- There are very few writers who have truly immaculate grammar. People with good grammar skills and flawless spelling are called editors. Still, anyone who calls herself a writer should have a firm grasp on spelling and grammar, and should understand that poor spelling and grammar can alter the meaning of an entire concept. Don’t believe me? Read Eats, Shoots & Leaves. Hell, just read the back flap.
- All good writing requires clarity. A writer’s duty to her readers is to make sure that her words make sense. However, clarity alone does not make for good web writing. There are sites with pages and pages of information about products and services. There are blogs about every subject under the sun (including literature), and there are millions of articles, essays, and even books being written and published online. Saying that web writing only needs to be clear is like saying all I need in a car is good gas mileage. It’s just wrong. I need that and a whole lot more.
- If writing is bad, or just average, good ideas will not always shine through. There are plenty of readers (I among them) who will click away as soon as it becomes apparent that the quality of the writing is poor. This is one of the reasons that many people believe that the web as we know it is going to collapse under its weight of low quality content.
- Conversely, good writing can and has saved many bad ideas. Readers like to be entertained, so if a writer has a humorous, witty, or sarcastic voice, there’s a good chance that she’ll build up a decent sized readership regardless of the ideas that are presented.
- Truly bad writing is prevalent all over the web. It’s everywhere and it’s annoying. The good news is that this gives average or good great writers an edge.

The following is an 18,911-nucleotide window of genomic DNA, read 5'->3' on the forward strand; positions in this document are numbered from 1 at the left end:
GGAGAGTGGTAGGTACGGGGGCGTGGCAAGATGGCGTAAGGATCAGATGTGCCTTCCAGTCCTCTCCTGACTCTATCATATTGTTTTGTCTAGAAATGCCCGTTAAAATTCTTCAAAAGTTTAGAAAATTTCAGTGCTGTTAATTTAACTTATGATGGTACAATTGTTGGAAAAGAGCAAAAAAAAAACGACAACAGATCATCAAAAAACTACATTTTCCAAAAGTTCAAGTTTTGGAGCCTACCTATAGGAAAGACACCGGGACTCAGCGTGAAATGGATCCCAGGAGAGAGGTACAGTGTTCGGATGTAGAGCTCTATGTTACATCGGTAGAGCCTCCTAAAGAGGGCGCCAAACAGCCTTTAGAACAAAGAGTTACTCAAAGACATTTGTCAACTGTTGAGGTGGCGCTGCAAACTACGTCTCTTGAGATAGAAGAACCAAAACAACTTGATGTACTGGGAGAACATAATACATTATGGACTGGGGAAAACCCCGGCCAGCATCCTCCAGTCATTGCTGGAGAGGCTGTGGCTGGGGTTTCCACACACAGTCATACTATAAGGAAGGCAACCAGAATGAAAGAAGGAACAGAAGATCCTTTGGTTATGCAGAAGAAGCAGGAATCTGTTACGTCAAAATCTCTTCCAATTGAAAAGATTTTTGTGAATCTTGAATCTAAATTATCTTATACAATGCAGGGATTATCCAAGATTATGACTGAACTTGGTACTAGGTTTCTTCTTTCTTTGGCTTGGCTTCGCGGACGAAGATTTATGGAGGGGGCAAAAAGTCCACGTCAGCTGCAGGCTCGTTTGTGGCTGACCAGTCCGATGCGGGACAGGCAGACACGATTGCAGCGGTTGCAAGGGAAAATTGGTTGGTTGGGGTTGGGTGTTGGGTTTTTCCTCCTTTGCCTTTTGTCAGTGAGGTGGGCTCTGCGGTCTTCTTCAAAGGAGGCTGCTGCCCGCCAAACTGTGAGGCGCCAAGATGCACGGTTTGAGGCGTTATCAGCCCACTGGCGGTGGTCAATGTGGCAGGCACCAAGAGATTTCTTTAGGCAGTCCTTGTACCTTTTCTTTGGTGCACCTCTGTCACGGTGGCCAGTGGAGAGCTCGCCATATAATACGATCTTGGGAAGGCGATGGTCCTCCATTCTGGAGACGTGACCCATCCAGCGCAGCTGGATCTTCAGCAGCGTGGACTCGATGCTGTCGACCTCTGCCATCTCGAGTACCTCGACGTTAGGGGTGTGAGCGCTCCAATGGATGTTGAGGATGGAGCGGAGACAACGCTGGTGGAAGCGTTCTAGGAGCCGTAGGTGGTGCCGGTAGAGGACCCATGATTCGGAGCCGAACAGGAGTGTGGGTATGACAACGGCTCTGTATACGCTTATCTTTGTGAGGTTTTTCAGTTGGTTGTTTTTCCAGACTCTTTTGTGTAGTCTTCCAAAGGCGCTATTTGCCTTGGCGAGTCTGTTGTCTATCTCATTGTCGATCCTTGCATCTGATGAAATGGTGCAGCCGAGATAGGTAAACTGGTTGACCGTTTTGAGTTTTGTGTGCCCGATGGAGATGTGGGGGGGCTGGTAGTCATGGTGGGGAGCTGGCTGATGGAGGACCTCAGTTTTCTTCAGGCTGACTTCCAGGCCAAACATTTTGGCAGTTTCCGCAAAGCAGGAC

- Average writing abilities produce average web content because average writing is… well, it’s average. Can you succeed with average writing? Yes you can, but the content is and will always be average, no matter how much money you make from it. If you have a truly stellar idea, you’d be smart to publish it in a truly stellar writing style. Don’t have the chops? Hire a writer or an editor.
- Do not shelve The Elements of Style. Keep it handy, and add to it: The Chicago Manual of Style and The Gregg Reference Manual.
- There are two types of readers: those who care about good writing and those who do not. Here’s the thing: if you produce great writing, you can appeal to both types of readers. But if your writing is sub-par, you’re only playing to half the crowd.
I’d like to note that great writing and great content do not always equal success. Achieving success involves many additional factors, such as marketing, networking, and more than a little luck. Poor quality writing has earned millions of dollars for many a writer but producing great writing means having standards and creating something that you can be proud of, regardless of how much money it makes.
And let’s face it, quality has longevity. Do you want to be a disposable writer? Web writers need to do exactly the opposite of what Skellie proposes. I for one, am tired of the way that traditional writers and journalists look down on blogging and other types of web writing as sub-standard. I’m not interested in being a B movie. I want to be a blockbuster, an Oscar winner, and you should too. So instead of shelving your grammar guides, and settling for being average, reach for the stars and be the best writer you can be.
After all, bloggers are writers too.